Balancing Data with Intuition

Balancing Data with Intuition by Jon Yablonski:

While data is inherently non-subjective, there are a number of ways it can be manipulated. Firstly, the way user tests are constructed or conducted has the potential to skew the results. Secondly, how we interpret data can be skewed by our own subjective bias. Misinterpreted data can quickly lead to us solving problems that don’t exist or creating new ones unknowingly.

This is a great, short read by Jon Yablonski. In it, he breaks down when data is useful in design and illustrates potential pitfalls.

My evolution as a designer was through product management and software development, not formal design schooling. I wasn’t exposed to rigorous data collection and research strategies. Early on I didn’t plan for how data could be used to better inform direction. Because I didn’t plan for it, when I did collect data, it was seldom actionable. That didn’t stop people from trying, of course, but as the article says, the data always seemed too open to interpretation.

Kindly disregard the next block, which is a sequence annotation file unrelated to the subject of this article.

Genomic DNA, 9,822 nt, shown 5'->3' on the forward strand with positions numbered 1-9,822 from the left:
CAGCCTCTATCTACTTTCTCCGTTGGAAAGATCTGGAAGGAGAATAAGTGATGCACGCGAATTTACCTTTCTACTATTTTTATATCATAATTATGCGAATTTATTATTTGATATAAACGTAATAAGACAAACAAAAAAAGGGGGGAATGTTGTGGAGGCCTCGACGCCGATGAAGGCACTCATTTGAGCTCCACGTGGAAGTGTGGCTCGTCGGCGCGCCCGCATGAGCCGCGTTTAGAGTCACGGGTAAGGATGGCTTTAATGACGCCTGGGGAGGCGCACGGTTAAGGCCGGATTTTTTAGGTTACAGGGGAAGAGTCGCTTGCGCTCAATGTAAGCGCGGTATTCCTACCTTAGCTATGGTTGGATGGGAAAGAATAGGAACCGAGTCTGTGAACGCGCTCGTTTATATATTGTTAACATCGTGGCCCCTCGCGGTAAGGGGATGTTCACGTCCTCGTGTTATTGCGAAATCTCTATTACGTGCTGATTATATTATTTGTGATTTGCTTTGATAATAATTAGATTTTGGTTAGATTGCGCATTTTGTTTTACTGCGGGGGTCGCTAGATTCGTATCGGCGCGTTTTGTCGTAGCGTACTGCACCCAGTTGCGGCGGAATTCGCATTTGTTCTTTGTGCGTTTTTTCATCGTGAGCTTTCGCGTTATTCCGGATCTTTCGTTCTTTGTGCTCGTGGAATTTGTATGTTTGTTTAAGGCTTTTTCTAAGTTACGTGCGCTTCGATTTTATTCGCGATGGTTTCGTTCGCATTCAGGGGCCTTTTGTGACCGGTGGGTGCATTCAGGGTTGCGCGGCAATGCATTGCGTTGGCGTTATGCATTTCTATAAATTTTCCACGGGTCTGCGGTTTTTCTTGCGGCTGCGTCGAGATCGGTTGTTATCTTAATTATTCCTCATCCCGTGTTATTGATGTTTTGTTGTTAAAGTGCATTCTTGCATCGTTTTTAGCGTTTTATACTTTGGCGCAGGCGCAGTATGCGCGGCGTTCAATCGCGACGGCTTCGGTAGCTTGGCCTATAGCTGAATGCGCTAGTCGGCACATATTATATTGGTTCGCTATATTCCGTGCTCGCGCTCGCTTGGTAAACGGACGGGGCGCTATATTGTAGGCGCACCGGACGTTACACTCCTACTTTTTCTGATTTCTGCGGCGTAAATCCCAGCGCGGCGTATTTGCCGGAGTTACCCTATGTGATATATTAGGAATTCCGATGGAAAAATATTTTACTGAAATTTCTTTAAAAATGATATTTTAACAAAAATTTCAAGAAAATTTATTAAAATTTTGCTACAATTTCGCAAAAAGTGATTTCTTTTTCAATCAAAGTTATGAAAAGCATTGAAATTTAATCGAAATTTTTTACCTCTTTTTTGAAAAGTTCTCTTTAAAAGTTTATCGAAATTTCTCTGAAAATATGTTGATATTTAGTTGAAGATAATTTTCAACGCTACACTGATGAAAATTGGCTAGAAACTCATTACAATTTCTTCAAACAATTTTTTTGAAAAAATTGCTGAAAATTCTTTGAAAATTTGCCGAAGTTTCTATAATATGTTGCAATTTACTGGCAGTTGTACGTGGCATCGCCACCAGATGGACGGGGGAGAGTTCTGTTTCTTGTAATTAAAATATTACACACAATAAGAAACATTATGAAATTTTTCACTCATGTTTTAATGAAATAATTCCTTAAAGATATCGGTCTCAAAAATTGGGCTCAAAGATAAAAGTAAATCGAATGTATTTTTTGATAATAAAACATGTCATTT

Recently there have been a lot of articles trying to explain what designers do, especially user experience designers. For me, design has always been the ability to creatively explore solutions while holding the user’s viewpoint in your head. That sounds too simple. How do you know when you’ve got it right? Well, you don’t really. You are always making an educated guess.

This is because “why” is hard to measure. “What” can be measured, and measured at scale. Recording click-rates for 100 users is just as easy as 10. The more results, the clearer any possible patterns are to see. Scale helps “what” become visible.

“Why” is not only hard, but trying to answer “why” at scale is almost impossible because every user adds effort. It takes many more resources to evaluate “why” for 100 users than it does 10. Instead, you have to rely on your intuition.

If you’re not a designer, that is not a satisfying answer. Intuition doesn’t seem clinical enough. Too much possibility for bias. But, designers know there is bias and we are prepared for it. We look for it and challenge each other over it. Evangelists of data collection over intuition often don’t realize the biases introduced just by the collection methods used.

This is not to say that data has no place. Data is just another tool, a piece in the design process. Used intentionally, data helps validate assumptions. Data should be used to guide decisions, not make them. Like Yablonski says, the best approach is to balance data and intuition.